other harm, amount to “more than a minimal risk” of harm to the participant? As Dresser (this volume) suggests, the answer to this question probably turns on whether the research is undertaken in a clinical or social service setting in which the risk (of disclosure, especially under applicable reporting laws) inheres in the clinical or service interaction, not in the research itself. In such instances, the residual possibility that the researcher might disclose evidence of mistreatment does not present a material risk that must be disclosed in order to obtain informed consent. As Dresser observes:

In applying the Common Rule’s minimal risk and consent waiver provisions, the focus should be on whether research participation exposes older persons and caregivers to risks greater than those present in ordinary life and routine medical and social service encounters. For example, consider an interview study of family members caring for older individuals. If the study would expose participants to more detailed scrutiny than they would encounter in their usual interactions with the health care and social services systems, and if investigators planned to report suspected maltreatment to protective services authorities, the study would present more than minimal risk to study participants. The higher risk would exist because study participation would expose family members to reporting risks greater than those present in routine clinical and social services activities. If, however, data would be collected in interviews conducted as part of the ordinary activities of a social services agency, and the agency’s ordinary reporting practices would be followed, the research risks would appear not to exceed the minimal risk threshold.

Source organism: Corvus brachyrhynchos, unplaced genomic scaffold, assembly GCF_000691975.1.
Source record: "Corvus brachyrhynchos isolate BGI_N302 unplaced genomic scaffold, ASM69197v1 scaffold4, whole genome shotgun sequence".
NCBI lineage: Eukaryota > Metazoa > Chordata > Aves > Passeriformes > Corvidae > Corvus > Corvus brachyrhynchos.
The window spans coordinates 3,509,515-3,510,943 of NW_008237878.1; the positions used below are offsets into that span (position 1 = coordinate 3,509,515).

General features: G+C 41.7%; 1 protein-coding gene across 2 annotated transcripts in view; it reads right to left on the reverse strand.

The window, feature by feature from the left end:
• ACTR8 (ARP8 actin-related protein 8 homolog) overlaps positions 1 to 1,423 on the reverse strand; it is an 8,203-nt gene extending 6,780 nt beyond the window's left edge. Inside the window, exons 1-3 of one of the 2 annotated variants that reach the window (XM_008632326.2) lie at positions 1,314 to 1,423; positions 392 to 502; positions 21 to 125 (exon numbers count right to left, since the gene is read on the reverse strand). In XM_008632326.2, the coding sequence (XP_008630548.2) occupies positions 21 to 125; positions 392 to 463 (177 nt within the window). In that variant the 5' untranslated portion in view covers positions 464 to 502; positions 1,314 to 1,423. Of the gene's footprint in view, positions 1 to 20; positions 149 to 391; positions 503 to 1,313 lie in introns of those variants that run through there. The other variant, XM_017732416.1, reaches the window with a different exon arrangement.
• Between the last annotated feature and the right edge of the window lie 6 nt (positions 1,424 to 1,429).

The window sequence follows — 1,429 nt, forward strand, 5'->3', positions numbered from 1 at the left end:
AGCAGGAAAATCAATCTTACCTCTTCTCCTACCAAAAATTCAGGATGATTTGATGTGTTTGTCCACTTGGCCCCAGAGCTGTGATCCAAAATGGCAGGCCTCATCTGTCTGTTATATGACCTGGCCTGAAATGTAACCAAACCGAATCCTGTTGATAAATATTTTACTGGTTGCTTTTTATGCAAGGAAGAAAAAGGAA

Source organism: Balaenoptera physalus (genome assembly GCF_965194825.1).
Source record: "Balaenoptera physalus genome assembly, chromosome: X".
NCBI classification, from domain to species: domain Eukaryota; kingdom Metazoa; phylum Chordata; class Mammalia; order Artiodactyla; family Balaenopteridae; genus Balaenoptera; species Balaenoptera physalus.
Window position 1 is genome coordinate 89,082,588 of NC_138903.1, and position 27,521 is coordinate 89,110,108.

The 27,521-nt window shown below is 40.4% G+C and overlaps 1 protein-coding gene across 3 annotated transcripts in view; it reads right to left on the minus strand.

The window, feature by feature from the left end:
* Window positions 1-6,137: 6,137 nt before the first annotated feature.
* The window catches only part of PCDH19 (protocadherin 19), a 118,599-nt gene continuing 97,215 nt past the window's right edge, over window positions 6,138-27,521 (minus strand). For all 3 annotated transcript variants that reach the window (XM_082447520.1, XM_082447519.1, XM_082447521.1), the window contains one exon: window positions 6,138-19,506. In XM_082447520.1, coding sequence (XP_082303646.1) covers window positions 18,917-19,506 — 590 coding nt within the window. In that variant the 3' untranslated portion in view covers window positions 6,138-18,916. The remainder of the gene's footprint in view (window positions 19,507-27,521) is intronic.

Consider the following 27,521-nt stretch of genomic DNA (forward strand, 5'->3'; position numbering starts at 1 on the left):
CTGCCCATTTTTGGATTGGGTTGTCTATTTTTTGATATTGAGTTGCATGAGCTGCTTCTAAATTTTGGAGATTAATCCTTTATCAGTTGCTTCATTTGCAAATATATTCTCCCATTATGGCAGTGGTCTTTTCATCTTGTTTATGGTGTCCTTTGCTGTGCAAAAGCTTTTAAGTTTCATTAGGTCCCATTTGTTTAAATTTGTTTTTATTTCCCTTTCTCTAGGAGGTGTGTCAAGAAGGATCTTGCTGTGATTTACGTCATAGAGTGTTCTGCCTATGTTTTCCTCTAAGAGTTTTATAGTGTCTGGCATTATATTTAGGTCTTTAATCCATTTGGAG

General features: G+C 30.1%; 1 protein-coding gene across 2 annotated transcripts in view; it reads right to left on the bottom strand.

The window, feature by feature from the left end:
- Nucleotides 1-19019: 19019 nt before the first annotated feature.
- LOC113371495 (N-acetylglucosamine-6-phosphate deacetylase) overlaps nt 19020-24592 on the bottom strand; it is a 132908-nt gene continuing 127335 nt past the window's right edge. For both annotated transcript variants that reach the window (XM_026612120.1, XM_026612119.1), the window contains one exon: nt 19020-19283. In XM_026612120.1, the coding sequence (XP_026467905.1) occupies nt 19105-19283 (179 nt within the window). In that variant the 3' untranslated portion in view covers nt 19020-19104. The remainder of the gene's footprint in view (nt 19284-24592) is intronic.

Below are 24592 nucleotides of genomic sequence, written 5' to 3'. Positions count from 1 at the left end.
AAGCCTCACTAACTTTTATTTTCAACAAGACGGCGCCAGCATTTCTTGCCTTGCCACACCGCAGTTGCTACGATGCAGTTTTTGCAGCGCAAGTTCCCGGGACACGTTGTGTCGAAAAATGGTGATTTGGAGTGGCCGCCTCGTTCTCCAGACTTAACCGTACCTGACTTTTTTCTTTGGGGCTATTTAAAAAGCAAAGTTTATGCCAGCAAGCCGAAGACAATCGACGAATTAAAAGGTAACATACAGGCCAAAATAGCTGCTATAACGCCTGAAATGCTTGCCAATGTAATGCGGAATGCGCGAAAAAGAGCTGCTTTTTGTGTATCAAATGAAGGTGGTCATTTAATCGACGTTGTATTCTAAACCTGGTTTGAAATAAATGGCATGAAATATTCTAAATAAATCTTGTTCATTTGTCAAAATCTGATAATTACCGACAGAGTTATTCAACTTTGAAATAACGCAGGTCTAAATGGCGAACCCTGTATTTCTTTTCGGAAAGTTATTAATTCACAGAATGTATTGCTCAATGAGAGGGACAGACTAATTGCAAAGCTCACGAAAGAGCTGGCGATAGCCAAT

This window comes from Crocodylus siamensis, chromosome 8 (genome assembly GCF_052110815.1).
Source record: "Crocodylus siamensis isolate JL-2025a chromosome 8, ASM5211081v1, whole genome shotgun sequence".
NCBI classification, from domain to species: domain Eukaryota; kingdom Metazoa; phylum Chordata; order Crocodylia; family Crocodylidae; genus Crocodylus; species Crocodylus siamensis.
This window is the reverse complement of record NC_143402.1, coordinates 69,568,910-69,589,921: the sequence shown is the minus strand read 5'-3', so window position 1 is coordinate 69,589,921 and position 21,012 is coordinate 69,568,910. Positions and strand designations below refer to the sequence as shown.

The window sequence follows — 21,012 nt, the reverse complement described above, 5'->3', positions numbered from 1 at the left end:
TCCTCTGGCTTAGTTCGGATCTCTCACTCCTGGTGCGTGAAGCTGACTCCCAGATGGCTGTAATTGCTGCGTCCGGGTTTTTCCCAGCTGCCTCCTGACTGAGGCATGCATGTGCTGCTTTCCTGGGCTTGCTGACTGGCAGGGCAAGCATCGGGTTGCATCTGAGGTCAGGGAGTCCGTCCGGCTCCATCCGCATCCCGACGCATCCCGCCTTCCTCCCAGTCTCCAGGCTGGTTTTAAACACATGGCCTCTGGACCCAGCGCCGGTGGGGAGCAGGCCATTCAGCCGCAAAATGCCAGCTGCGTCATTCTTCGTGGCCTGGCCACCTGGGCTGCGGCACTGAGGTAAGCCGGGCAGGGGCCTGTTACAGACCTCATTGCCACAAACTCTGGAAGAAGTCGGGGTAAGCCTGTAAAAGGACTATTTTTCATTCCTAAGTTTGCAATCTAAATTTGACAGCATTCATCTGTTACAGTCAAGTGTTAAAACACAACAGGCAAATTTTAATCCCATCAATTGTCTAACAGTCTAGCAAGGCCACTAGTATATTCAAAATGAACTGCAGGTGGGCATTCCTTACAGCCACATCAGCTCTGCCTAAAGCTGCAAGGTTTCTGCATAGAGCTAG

Assuming that the risk is characterized as a minimal one, the second question is whether disclosing it would unduly compromise the scientific integrity of the study by skewing enrollment or the accuracy of responses. Obviously, this question must be addressed in the context of a particular study. However, waiver of the disclosure requirement would seem to be especially warranted in studies aiming to provide accurate estimates of the occurrence of elder mistreatment.


In general, it is the panel’s view that investigators and IRBs need clearer guidance (without rigid rules) concerning two issues that tend to recur in elder mistreatment research: conditions under which research can properly go forward with participants whose decisional capacity is impaired, and the proper responses to evidence of mistreatment elicited during the course of the study. In the absence of better guidance, IRBs are left setting their own criteria, leading to inconsistencies and confusion—the same IRB often interprets the governing rules differently with each rotation of its chair. Co-

The National Academies | 500 Fifth St. N.W. | Washington, D.C. 20001
Copyright © National Academy of Sciences. All rights reserved.
Terms of Use and Privacy Statement